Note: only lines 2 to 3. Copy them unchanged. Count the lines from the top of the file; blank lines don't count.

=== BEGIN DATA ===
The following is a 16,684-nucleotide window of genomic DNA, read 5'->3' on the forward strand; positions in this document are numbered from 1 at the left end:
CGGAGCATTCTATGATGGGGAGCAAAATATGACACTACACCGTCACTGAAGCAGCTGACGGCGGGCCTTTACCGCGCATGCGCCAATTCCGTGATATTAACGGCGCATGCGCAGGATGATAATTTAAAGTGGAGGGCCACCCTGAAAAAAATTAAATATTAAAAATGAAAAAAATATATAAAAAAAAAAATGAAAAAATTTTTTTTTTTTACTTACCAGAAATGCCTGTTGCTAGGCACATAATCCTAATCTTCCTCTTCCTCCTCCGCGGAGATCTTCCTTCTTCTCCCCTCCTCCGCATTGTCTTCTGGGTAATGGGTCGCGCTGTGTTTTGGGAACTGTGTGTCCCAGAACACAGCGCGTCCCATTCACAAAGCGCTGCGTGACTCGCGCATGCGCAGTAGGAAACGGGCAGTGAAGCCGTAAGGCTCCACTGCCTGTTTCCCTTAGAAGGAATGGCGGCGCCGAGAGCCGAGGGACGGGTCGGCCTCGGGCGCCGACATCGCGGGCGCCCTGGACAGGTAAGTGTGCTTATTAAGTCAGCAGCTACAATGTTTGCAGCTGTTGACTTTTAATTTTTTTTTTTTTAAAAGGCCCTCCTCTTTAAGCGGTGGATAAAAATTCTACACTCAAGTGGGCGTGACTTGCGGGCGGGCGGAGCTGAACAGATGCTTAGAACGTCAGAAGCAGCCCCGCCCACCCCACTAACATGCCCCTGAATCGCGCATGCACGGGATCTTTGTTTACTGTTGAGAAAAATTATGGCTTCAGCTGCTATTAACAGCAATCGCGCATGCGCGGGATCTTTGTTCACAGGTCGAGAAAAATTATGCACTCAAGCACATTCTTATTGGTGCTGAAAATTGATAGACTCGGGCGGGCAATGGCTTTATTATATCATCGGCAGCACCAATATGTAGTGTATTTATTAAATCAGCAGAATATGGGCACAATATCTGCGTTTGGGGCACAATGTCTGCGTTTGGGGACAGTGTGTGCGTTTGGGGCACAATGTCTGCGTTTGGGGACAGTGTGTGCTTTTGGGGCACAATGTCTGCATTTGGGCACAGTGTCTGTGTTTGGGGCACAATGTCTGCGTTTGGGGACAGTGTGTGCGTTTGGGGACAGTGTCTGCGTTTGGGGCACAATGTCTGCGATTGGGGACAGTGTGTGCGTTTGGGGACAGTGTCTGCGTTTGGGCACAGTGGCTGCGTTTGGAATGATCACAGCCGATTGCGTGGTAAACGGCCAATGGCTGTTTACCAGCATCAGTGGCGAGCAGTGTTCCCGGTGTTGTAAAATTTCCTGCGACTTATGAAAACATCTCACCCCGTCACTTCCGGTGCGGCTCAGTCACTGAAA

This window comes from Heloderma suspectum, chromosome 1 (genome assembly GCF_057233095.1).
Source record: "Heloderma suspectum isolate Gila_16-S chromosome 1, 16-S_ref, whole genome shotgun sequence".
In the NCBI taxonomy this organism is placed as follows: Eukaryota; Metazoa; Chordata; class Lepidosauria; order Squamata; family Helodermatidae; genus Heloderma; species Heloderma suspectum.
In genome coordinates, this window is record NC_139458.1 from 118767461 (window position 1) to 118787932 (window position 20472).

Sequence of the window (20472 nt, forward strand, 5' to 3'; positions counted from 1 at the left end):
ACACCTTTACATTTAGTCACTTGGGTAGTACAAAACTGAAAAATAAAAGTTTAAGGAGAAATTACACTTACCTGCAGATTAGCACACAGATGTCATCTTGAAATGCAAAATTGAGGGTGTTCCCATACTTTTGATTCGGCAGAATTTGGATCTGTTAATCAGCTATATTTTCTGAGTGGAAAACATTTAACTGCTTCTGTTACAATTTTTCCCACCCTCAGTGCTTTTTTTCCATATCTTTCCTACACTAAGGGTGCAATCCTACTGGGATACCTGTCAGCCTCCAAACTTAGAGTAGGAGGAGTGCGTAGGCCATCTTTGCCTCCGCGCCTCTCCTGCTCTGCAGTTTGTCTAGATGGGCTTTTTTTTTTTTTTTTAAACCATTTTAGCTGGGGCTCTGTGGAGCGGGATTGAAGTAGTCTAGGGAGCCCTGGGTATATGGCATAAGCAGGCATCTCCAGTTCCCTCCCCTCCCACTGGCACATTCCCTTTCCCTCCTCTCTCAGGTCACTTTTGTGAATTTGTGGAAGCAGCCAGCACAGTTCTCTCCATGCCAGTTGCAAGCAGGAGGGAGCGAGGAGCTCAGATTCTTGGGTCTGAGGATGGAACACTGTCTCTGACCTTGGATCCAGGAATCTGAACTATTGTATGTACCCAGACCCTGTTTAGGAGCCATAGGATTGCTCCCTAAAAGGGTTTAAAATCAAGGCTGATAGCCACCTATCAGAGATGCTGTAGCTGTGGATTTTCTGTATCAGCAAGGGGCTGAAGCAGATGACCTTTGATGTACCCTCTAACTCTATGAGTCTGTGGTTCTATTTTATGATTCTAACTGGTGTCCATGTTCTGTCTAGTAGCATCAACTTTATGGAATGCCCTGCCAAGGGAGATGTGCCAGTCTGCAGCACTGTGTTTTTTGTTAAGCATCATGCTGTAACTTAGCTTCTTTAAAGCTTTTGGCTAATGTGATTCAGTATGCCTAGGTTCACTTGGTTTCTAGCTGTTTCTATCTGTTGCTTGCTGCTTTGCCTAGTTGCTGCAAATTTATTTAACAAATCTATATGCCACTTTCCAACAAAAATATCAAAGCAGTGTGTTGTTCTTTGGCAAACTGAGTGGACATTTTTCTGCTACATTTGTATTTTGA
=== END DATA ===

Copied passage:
CGGAGCATTCTATGATGGGGAGCAAAATATGACACTACACCGTCACTGAAGCAGCTGACGGCGGGCCTTTACCGCGCATGCGCCAATTCCGTGATATTAACGGCGCATGCGCAGGATGATAATTTAAAGTGGAGGGCCACCCTGAAAAAAATTAAATATTAAAAATGAAAAAAATATATAAAAAAAAAAATGAAAAAATTTTTTTTTTTTACTTACCAGAAATGCCTGTTGCTAGGCACATAATCCTAATCTTCCTCTTCCTCCTCCGCGGAGATCTTCCTTCTTCTCCCCTCCTCCGCATTGTCTTCTGGGTAATGGGTCGCGCTGTGTTTTGGGAACTGTGTGTCCCAGAACACAGCGCGTCCCATTCACAAAGCGCTGCGTGACTCGCGCATGCGCAGTAGGAAACGGGCAGTGAAGCCGTAAGGCTCCACTGCCTGTTTCCCTTAGAAGGAATGGCGGCGCCGAGAGCCGAGGGACGGGTCGGCCTCGGGCGCCGACATCGCGGGCGCCCTGGACAGGTAAGTGTGCTTATTAAGTCAGCAGCTACAATGTTTGCAGCTGTTGACTTTTAATTTTTTTTTTTTTAAAAGGCCCTCCTCTTTAAGCGGTGGATAAAAATTCTACACTCAAGTGGGCGTGACTTGCGGGCGGGCGGAGCTGAACAGATGCTTAGAACGTCAGAAGCAGCCCCGCCCACCCCACTAACATGCCCCTGAATCGCGCATGCACGGGATCTTTGTTTACTGTTGAGAAAAATTATGGCTTCAGCTGCTATTAACAGCAATCGCGCATGCGCGGGATCTTTGTTCACAGGTCGAGAAAAATTATGCACTCAAGCACATTCTTATTGGTGCTGAAAATTGATAGACTCGGGCGGGCAATGGCTTTATTATATCATCGGCAGCACCAATATGTAGTGTATTTATTAAATCAGCAGAATATGGGCACAATATCTGCGTTTGGGGCACAATGTCTGCGTTTGGGGACAGTGTGTGCGTTTGGGGCACAATGTCTGCGTTTGGGGACAGTGTGTGCTTTTGGGGCACAATGTCTGCATTTGGGCACAGTGTCTGTGTTTGGGGCACAATGTCTGCGTTTGGGGACAGTGTGTGCGTTTGGGGACAGTGTCTGCGTTTGGGGCACAATGTCTGCGATTGGGGACAGTGTGTGCGTTTGGGGACAGTGTCTGCGTTTGGGCACAGTGGCTGCGTTTGGAATGATCACAGCCGATTGCGTGGTAAACGGCCAATGGCTGTTTACCAGCATCAGTGGCGAGCAGTGTTCCCGGTGTTGTAAAATTTCCTGCGACTTATGAAAACATCTCACCCCGTCACTTCCGGTGCGGCTCAGTCACTGAAA

This window comes from Heloderma suspectum, chromosome 1 (genome assembly GCF_057233095.1).